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02. God Is

There is an indefinable mysterious Power that pervades everything. I feel it, though I do not see it. It is this unseen Power which makes itself felt and yet defies all proof, because it is so unlike all that I perceive through my senses. It transcends the senses.

But it is possible to reason out the existence of God to a limited extent. Even in ordinary affairs we know that people do not know who rules or why, and how he rules. And yet they know that there is a power that certainly rules. In my tour last year in Mysore I met many poor villagers and I found upon inquiry that they did not know who ruled Mysore. They simply said some god ruled it. If the knowledge of these poor people was so limited about their ruler I, who am infinitely lesser than God, than they than their ruler, need not be surprised if I do not realize the presence of God, the King of kings. Nevertheless I do feel as the poor villagers felt about Mysore that there is orderliness in the universe, there is an unalterable Law governing everything and every being that exists or lives. It is not a blind law; for no blind law can govern the con­duct of living beings, and thanks to the marvelous researches of Sir. J. C. Bose, it can now be proved that even matter is life. That Law then which governs all life is God. Law and the Lawgiver are one. I may not deny the Law or the Lawgiver, because I know so little about It or Him. Even as my denial or ignorance of the existence of an earthly power will avail me nothing, so will not my denial of God and His Law liberate me from its operation; whereas humble and mute acceptance of divine authority makes life's journey easier even as the acceptance of earthly rule makes life under it easier.

I do dimly perceive that whilst everything around me is ever changing, ever dying, there is underlying all that change a living power that is changeless, that holds all together, that creates, dissolves and re-creates. That informing power or spirit is God. And since nothing else I see merely through the senses can or will persist, He alone is.

And is this power benevolent or malevolent? I see it is purely benevolent. For I can see that in the midst of death life persists, in the midst of untruth truth persists, in the midst of darkness light persists. Hence I gather that God is Life, Truth, Light. He is Love. He is the Supreme Good.

But He is no God who merely satisfies the intellect, if He ever does. God to be God must rule the heart and transform it. He must express Himself in every smallest act of His votary. This can only be done through a definite realization more real than the five senses can ever produce. Sense perceptions can be, often are, false and deceptive, however real they may appear to us. Where there is realiza­tion outside the senses it is infallible. It is proved not by extraneous evidence but in the transformed conduct and character of those who have felt the real presence of God within.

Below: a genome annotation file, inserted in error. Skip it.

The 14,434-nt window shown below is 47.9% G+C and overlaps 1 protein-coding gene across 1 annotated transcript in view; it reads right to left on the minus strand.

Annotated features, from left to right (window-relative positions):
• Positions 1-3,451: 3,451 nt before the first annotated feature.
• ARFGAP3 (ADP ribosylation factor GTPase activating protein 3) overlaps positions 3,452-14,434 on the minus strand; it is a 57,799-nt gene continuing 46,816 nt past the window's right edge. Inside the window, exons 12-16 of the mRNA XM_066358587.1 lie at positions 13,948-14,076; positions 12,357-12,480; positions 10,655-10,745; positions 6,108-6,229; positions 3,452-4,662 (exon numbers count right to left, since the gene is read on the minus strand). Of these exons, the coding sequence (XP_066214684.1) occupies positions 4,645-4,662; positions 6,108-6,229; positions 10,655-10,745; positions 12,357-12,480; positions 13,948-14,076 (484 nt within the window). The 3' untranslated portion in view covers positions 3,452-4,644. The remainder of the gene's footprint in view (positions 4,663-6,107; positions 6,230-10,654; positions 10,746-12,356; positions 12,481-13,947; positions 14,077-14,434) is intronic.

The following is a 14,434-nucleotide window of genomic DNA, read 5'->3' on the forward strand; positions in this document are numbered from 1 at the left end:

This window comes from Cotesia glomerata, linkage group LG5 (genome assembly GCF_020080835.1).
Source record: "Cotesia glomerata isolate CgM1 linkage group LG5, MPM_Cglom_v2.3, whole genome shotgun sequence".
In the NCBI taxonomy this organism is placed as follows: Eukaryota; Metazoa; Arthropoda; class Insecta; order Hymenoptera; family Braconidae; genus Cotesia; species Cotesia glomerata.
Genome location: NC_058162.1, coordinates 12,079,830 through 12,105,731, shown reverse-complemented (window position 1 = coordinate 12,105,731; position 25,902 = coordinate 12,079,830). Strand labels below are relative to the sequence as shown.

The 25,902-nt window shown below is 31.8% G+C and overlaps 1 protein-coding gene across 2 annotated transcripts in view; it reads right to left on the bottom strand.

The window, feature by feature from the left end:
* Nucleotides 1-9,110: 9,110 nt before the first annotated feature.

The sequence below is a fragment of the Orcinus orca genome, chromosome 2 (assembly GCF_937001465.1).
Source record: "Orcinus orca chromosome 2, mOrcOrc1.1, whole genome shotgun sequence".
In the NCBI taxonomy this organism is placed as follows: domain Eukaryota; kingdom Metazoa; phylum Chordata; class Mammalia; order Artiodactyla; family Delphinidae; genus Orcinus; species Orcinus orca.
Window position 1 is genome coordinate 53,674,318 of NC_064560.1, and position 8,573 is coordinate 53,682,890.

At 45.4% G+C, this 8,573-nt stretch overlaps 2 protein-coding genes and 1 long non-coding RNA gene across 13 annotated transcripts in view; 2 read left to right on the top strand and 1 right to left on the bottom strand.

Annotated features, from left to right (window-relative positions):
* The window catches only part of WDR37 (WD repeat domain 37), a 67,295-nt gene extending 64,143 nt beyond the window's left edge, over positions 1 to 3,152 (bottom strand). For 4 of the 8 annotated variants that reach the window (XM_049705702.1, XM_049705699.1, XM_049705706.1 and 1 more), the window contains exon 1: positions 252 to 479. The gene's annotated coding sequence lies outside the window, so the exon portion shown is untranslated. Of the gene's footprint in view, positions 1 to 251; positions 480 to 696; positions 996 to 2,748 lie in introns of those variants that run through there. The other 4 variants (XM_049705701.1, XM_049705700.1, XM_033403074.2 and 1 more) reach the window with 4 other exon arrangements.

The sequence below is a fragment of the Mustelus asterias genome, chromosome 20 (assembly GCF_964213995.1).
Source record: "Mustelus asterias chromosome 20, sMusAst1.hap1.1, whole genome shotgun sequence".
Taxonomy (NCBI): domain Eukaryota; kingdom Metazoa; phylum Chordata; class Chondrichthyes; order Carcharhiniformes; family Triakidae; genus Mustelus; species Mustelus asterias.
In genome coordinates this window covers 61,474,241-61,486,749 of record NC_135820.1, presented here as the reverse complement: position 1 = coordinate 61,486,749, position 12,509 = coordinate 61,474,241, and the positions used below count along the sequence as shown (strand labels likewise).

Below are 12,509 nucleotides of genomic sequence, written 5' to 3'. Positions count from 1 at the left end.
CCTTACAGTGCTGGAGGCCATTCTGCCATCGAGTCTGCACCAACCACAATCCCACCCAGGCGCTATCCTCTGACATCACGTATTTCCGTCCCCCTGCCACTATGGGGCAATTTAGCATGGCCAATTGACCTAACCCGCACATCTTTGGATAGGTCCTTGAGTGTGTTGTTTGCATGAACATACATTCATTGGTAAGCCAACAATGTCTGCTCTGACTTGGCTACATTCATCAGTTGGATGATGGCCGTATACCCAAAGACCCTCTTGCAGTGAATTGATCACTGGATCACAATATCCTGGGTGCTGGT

Such testimony is to be found in the experiences of an unbroken line of prophets and sages in all countries and climes. To reject this evidence is to deny oneself.

This realization is preceded by an immovable faith. He who would in his own person test the fact of God's presence can do so by a living faith. And since faith itself cannot be proved by extraneous evidence, the safest course is to be­lieve in the moral government of the world and therefore in the supremacy of the moral law, the law of Truth and Love. Exercise of faith will be the safest where there is a clear determination summarily to reject all that is contrary to Truth and Love.

I cannot account for the existence of evil by any rational method. To want to do so is to be coequal with God. I am therefore humble enough to recognize evil as such. And I call God long suffering and patient precisely because He permits evil in the world. I know that He has no evil. He is the author of it and yet untouched by it.

I know too that I shall never know God if I do not wrestle with and against evil even at the cost of life itself. I am fortified in the belief by my own humble and limited experience. The purer I try to become, the nearer I feel to be to God. How much more should I be, when my faith is not a mere apology as it is today but has become as immovable as the Himalayas and as white and bright as the snows on their peaks? Meanwhile I invite the corres­pondent to pray with Newman who sang from experience:

Lead, kindly Light, amid the encircling gloom, Lead Thou me on.

The night is dark and I am far from home, Lead Thou me on.

Keep Thou my feet, I do not ask to see

The distant scene; one step enough for me.

Young India, 11-10-'28